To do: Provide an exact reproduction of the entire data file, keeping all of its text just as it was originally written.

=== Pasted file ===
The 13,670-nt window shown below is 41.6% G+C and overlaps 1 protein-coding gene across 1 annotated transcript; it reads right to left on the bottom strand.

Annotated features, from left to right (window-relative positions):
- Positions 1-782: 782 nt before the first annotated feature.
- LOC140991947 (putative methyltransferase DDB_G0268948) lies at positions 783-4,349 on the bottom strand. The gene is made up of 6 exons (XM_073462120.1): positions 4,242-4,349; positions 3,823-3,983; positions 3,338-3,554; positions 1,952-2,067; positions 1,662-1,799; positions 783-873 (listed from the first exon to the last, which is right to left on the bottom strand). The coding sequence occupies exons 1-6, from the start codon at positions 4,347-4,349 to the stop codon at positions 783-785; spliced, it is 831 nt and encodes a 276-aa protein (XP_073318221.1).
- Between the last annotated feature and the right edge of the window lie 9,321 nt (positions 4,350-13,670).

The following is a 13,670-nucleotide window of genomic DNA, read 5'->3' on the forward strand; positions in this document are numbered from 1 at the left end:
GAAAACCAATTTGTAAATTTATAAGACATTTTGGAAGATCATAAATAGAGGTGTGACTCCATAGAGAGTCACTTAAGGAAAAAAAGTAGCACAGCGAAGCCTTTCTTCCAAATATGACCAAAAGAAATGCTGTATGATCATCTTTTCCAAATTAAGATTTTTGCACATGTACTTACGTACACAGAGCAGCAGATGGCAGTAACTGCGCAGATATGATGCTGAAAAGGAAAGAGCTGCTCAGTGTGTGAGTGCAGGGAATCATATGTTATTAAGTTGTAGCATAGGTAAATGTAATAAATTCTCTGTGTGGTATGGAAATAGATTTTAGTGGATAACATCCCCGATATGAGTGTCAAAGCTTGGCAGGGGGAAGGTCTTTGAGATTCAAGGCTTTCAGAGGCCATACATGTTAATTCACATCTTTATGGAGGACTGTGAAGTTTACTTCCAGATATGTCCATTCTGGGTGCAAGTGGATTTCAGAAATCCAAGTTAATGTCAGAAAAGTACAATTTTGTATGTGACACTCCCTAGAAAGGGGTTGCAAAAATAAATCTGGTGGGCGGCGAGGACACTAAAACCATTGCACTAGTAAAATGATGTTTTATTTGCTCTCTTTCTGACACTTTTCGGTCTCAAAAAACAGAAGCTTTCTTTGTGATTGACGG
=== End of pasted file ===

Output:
The 13,670-nt window shown below is 41.6% G+C and overlaps 1 protein-coding gene across 1 annotated transcript; it reads right to left on the bottom strand.

Annotated features, from left to right (window-relative positions):
- Positions 1-782: 782 nt before the first annotated feature.
- LOC140991947 (putative methyltransferase DDB_G0268948) lies at positions 783-4,349 on the bottom strand. The gene is made up of 6 exons (XM_073462120.1): positions 4,242-4,349; positions 3,823-3,983; positions 3,338-3,554; positions 1,952-2,067; positions 1,662-1,799; positions 783-873 (listed from the first exon to the last, which is right to left on the bottom strand). The coding sequence occupies exons 1-6, from the start codon at positions 4,347-4,349 to the stop codon at positions 783-785; spliced, it is 831 nt and encodes a 276-aa protein (XP_073318221.1).
- Between the last annotated feature and the right edge of the window lie 9,321 nt (positions 4,350-13,670).

The following is a 13,670-nucleotide window of genomic DNA, read 5'->3' on the forward strand; positions in this document are numbered from 1 at the left end:
GAAAACCAATTTGTAAATTTATAAGACATTTTGGAAGATCATAAATAGAGGTGTGACTCCATAGAGAGTCACTTAAGGAAAAAAAGTAGCACAGCGAAGCCTTTCTTCCAAATATGACCAAAAGAAATGCTGTATGATCATCTTTTCCAAATTAAGATTTTTGCACATGTACTTACGTACACAGAGCAGCAGATGGCAGTAACTGCGCAGATATGATGCTGAAAAGGAAAGAGCTGCTCAGTGTGTGAGTGCAGGGAATCATATGTTATTAAGTTGTAGCATAGGTAAATGTAATAAATTCTCTGTGTGGTATGGAAATAGATTTTAGTGGATAACATCCCCGATATGAGTGTCAAAGCTTGGCAGGGGGAAGGTCTTTGAGATTCAAGGCTTTCAGAGGCCATACATGTTAATTCACATCTTTATGGAGGACTGTGAAGTTTACTTCCAGATATGTCCATTCTGGGTGCAAGTGGATTTCAGAAATCCAAGTTAATGTCAGAAAAGTACAATTTTGTATGTGACACTCCCTAGAAAGGGGTTGCAAAAATAAATCTGGTGGGCGGCGAGGACACTAAAACCATTGCACTAGTAAAATGATGTTTTATTTGCTCTCTTTCTGACACTTTTCGGTCTCAAAAAACAGAAGCTTTCTTTGTGATTGACGG